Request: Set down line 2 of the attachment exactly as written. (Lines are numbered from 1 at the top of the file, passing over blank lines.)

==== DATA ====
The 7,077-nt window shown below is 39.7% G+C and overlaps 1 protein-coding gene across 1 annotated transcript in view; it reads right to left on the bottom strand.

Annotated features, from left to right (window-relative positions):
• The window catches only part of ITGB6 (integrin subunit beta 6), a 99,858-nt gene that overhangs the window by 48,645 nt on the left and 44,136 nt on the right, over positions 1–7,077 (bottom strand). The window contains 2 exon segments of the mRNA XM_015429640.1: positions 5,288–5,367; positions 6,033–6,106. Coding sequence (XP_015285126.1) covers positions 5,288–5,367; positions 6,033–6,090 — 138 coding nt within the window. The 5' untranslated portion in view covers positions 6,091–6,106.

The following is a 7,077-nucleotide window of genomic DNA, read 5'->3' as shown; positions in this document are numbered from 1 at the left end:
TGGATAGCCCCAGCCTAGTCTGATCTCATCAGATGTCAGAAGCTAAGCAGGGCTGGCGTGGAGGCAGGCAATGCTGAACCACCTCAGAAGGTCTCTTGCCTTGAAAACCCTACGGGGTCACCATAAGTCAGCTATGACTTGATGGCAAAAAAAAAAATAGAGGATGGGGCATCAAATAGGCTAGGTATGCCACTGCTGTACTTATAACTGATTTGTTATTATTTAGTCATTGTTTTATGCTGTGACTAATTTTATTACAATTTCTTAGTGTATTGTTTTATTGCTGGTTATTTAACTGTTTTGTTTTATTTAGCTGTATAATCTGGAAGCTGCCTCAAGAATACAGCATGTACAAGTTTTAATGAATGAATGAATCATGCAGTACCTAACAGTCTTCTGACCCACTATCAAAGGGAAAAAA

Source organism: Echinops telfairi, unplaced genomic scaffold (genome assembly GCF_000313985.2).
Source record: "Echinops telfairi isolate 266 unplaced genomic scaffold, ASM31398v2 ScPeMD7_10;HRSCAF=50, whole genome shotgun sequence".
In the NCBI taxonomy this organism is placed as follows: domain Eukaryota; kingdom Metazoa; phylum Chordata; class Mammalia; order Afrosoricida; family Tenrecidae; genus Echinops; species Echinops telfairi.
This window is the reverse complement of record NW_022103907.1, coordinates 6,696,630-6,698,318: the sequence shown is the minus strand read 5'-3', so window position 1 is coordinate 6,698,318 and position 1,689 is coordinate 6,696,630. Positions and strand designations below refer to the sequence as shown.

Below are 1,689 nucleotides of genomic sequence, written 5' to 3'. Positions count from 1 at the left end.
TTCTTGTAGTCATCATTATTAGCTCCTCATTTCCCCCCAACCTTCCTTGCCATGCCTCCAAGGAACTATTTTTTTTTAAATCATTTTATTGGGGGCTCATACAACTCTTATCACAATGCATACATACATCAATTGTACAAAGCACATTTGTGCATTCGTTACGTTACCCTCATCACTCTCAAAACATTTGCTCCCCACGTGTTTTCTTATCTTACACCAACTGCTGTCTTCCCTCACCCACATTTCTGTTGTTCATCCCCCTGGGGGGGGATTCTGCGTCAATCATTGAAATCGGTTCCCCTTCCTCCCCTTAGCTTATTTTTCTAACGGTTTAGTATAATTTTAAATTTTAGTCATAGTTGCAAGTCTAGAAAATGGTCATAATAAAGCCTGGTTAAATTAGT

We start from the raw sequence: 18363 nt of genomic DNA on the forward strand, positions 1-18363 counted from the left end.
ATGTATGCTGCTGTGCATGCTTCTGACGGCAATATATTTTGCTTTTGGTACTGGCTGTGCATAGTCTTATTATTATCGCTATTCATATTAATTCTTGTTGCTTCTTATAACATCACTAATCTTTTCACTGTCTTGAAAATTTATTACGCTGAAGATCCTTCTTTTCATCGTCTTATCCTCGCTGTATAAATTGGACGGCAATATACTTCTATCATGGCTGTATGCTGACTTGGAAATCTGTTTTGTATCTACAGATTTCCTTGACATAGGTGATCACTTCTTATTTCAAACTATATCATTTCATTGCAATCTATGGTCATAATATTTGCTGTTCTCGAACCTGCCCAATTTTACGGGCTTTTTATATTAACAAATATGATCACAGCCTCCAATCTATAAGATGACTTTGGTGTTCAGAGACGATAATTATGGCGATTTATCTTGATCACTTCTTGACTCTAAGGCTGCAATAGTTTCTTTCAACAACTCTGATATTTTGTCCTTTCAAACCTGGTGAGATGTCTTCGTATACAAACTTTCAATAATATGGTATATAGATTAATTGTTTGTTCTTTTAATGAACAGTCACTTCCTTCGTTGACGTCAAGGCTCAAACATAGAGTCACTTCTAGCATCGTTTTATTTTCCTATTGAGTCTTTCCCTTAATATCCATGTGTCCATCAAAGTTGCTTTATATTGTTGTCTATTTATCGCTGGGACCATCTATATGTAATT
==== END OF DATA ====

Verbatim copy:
Annotated features, from left to right (window-relative positions):